Two Women To Co-Anchor A Nightly New Show For The First Time EVER!

Judy Woodruff Gwen Ifill

It’s an (not quite) Christmas miracle! More like a TV Miracle. Women are making huge strides in the media, and it’s not because of their gender.

More and more we are seeing examples of women doing great things in the world which has nothing to do with the way they look and everything to do with what they are capable of.

The PBS “NewsHour”  show, which was co-anchored for decades by the two men who created it, will soon be co-anchored by two women here in the US. Tuesday that Gwen Ifill and Judy Woodruff would take over the nightly newscast in September, putting an end to the rotating anchor format that has been in effect for several years. Ms. Ifill and Ms. Woodruff will also share the managing-editor responsibilities for the program.

It comes not a moment too soon, as Katie Couric famously became the first female solo anchor of a nightly news show on CBS 7 years ago. Let’s hope this will continue to snowball with less time in between female appointments.

The two PBS women were excited about their new jobs and especially because of its significance. Gwen Ifill is a woman of color and older. Two of the very things that would normally prevent any female from holding such a high position in the newsmedia world say 10 years ago.

“When I was a little girl watching programs like this — because that’s the kind of nerdy family we were — I would look up and not see anyone who looked like me in any way. No women. No people of color,” she said.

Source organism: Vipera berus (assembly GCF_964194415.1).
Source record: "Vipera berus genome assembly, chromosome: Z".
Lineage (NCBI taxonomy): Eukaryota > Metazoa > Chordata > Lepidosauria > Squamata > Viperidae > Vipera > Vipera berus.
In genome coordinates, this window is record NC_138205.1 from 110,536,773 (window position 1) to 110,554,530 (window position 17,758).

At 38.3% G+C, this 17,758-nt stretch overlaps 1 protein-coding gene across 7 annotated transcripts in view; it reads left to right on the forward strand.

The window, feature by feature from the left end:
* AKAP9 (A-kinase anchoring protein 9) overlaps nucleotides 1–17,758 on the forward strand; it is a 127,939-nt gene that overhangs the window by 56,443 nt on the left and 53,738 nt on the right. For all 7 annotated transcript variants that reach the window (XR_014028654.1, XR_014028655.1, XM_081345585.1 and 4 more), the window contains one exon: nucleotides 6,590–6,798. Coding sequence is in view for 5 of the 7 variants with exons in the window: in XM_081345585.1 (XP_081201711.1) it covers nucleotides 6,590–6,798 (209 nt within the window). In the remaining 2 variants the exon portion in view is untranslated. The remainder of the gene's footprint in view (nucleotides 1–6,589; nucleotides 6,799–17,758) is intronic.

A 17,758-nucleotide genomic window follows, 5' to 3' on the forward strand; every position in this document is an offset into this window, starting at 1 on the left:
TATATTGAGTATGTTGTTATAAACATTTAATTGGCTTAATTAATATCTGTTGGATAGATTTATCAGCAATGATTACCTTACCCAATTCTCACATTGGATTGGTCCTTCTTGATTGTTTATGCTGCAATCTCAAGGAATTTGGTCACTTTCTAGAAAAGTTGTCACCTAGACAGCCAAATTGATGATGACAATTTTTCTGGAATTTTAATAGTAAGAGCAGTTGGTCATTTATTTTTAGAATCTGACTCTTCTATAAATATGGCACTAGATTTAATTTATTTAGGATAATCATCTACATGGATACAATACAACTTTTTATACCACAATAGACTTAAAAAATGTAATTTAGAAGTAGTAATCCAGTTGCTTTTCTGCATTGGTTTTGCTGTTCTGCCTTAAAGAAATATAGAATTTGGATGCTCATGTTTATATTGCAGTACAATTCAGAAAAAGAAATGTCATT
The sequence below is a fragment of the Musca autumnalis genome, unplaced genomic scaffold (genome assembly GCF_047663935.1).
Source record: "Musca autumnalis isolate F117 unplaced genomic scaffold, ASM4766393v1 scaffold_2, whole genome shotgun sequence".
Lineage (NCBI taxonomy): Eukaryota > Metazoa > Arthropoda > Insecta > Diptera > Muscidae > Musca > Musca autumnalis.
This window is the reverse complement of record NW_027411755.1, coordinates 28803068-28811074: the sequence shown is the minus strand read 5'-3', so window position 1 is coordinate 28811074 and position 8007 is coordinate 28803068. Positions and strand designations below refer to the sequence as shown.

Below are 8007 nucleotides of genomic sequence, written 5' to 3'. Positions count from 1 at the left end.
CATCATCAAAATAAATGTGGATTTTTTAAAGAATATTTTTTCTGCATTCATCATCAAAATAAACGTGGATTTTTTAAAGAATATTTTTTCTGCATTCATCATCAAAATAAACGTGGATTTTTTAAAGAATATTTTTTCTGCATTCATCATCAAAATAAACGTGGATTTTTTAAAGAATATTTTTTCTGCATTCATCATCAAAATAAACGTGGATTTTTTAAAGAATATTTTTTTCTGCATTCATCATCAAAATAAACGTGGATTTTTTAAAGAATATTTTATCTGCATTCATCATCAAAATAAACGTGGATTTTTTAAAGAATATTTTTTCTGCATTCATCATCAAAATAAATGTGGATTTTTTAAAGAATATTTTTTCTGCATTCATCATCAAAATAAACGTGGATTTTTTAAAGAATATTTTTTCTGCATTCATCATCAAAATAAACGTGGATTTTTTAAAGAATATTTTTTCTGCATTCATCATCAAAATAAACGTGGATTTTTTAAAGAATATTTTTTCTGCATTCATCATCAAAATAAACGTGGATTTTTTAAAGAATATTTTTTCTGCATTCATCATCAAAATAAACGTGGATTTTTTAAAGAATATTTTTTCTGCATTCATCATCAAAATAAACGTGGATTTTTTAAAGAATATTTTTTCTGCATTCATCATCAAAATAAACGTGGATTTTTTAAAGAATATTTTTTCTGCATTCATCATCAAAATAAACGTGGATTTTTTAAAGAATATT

“I’m very keen about the fact that a little girl now, watching the news, when they see me and Judy sitting side by side, it will occur to them that that’s perfectly normal — that it won’t seem like any big breakthrough at all,” she added.

Ms. Ifill, 57, a veteran of newspapers including The New York Times, was a Washington correspondent for NBC before becoming the moderator of PBS’s “Washington Week” and a senior correspondent for “NewsHour” in 1999. Ms. Woodruff, 66, was the chief Washington correspondent for “NewsHour” in the 1980s. After a dozen years at CNN and some outside work, she rejoined the program as a senior correspondent in 2007.

The executive producer of the news show, Linda Winslow made it clear that they pair were chosen for their stellar journalistic skills, but the fact that they were women wasn’t altogether an “unattractive feature” she says.

This is a monumental decision, one that we hope will have a ripple effect in the media. Women are serious journalists and should be rewarded for their hard work, not just relegated to discussions about abortion, fashion, children and the stereotypical issues people think we care about. Women are also passionate about the environment, healthcare, technology and much more.

We will definitely be tuning into PBS starting September to watch these two TV dynamos change the face of nightly news forever.

PBS Newshour


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